Chi’s proposed ordinance provided the enforcement mechanism that Governor Gavin Newsom’s shorter 60-day eviction moratorium (Executive Order N-37-20) left for local governments to figure out, according to City Attorney Michael Gates. It included fines up to $1,000 for non-compliance by landlords and tenants involved in residential and commercial leases.
Chi did what city managers are supposed to do: look out for the well being of the city’s residents. Considering Surf City’s average apartment rent of $2,211, and the economic catastrophe caused by the COVID-19 virus, he was being prudent and prophetic.
If over a quarter of California’s cities and the vast majority of its population are covered by eviction moratoriums, what’s stopping Huntington Beach from doing its part?
“These are unprecedented times,” Councilmember Carr told the Council, pointing to the tens of millions of unemployed Americans, including her daughter.
The HB Call Center (714-536-5978) set up 10 days earlier had received almost 1,000 calls, she said, “And one of the issues that came up over and over again is, ‘How can you help me out with the rent?’”
The proposed ordinance offers to give residents a little help, she said, not take away personal freedoms. “I think we need to support this as city leaders. We need to show that we are all in this together.”
So it was no surprise when Councilmember Erik Peterson quoted Benjamin Franklin’s wise but malleable quip about liberty, “They who can give up essential liberty to obtain a little temporary safety deserve neither liberty nor safety,” turning it into a rallying call for about a hundred local protesters who, ironically, attended a pier-side protest to minimize the liberty lost to 42,000 unnecessary COVID-19 deaths.
“I mean, we’re already taking that [liberty] away,” Peterson complained.
“When our Constitution was written, it didn’t say, ‘Hey, these apply unless we’re sick or unless this or that,’” he protested, “And so, the federal government has shut everyone down.”
To which Councilmember Posey said, “Bravo!”
Then he chastised Chi for agendizing the ordinance without a city council sponsor and falsely accused him of interfering with landlord-tenant lease negotiations and having a conflict of interest due to his city-provided housing allowance. “I cannot stand for that,” he scowled. “How can you adjudicate evictions for a taxpayer when the taxpayer is holding your mortgage?”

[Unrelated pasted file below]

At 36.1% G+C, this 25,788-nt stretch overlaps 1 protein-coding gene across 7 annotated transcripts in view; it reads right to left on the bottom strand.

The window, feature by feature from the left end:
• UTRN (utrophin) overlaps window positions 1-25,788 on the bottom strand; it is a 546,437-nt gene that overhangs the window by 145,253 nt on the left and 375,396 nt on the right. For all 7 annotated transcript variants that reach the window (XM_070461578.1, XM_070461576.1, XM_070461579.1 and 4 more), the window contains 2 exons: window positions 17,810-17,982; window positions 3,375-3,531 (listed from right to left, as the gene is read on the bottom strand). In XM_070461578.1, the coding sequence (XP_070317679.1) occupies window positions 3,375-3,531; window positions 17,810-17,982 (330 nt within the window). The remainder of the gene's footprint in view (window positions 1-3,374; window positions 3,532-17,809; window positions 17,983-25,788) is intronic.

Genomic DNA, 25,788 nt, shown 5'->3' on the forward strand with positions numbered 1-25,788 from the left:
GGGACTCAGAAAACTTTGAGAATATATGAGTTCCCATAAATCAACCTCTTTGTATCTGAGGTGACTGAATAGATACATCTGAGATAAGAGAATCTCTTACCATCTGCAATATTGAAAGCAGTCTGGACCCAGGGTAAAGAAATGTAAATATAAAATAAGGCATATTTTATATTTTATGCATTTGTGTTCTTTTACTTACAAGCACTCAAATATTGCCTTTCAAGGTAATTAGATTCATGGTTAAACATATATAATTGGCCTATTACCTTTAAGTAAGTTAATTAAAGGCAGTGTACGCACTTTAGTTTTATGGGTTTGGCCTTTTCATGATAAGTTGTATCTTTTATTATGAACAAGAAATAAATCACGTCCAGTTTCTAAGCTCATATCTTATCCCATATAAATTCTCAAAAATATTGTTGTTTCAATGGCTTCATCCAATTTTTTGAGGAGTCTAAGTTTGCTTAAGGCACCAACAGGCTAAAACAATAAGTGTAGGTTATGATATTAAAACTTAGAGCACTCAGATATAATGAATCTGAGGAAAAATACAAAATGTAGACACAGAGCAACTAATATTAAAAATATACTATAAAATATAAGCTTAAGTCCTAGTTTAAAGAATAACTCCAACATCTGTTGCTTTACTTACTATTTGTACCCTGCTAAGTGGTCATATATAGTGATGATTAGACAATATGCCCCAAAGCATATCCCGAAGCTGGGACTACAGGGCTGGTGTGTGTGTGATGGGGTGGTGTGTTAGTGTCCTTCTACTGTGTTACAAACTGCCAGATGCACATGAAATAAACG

If the ordinance passes, he warned, “We’re just giving up our freedoms.”
Councilmember Barbara Delgleize, who sells real estate for a living, didn’t understand how the ordinance helps renters. The Governor’s moratorium was sufficient for residential renters, she said, but a moratorium for commercial rents might be acceptable.
Days later, I wrote on Facebook that I was “totally ashamed” of the council majority. Delgleize responded, stating that “people still need to pay their rent and if they can’t pay their rent now hopefully they can work out a payment plan with the owner. The city isn’t going to give them any money.”
For me, that was “an astonishingly selfish and politically motivated bunch of you-know-what.”
Scolding me for name calling, Delgleize expressed faith in the Governor’s moratorium order, which City Attorney Gates explained has no enforcement tools. “If a landlord is ignorant enough to break the law, he’ll have consequences,” she claimed, inexplicably.
Mayor Semeta, who is an attorney for business and property owners, said that despite holding “lots of compassion” for the city’s struggling renters she had faith that landlords would “do the right thing” because “They don’t want to see their property vacant.”
Then, picking up on Peterson’s liberty theme, she wrapped up her stand. “I don’t think I want to interfere with private property rights beyond what was put in force by the Governor.”
But faith in landlords seems incredulous given that prior to the pandemic California tenants faced so many evictions due to unaffordable rent increases that dozens of cities passed eviction protection ordinances and Governor Newsom signed legislation to limit rent increases to 5 percent.
And a recent investigation by The Guardian newspaper disclosed that landlords continue to harass and evict tenants despite the recent state and locally enacted rent moratoriums, making it clear that tenants may need more help.
On the other hand, small property owners may also need help because they don’t have deep corporate pockets to pay for lawyers needed to evict deserving tenants.
So, why isn’t the City of Huntington Beach helping its renters (and landlords) during the current economic depression?
The answer might be found in the words of Bertrand Russell: “Advocates of capitalism are very apt to appeal to the sacred principles of liberty, which are embodied in one maxim: The fortunate must not be restrained in the exercise of tyranny over the unfortunate.”
As Delgleize said, the city won’t give residential tenants any money. Moratoriums or not, when the accumulated rent (or mortgage) comes due and meager stimulus payments (spent mostly on food) and extended unemployment benefits run out, somebody will still have pay.
Over 22 million Americans whose jobs were taken by the pandemic were already afflicted by the after-effects of the Great Recession of 2008 and Trumponomics. Currently, they see giant corporations getting another historic bailout paid for by working taxpayers like them and they wonder how they’re going to survive in the foreseeable future, let alone get back to “normal”.
John Earl is the publisher and editor for the Surf City Voice and Poseidon Town. In the late 1980s, he covered local politics for the Huntington Beach News. In 2005, he was a founding member and first president of Residents for Responsible Desal, which he left in 2006 to become editor of the print newspaper, OC Voice.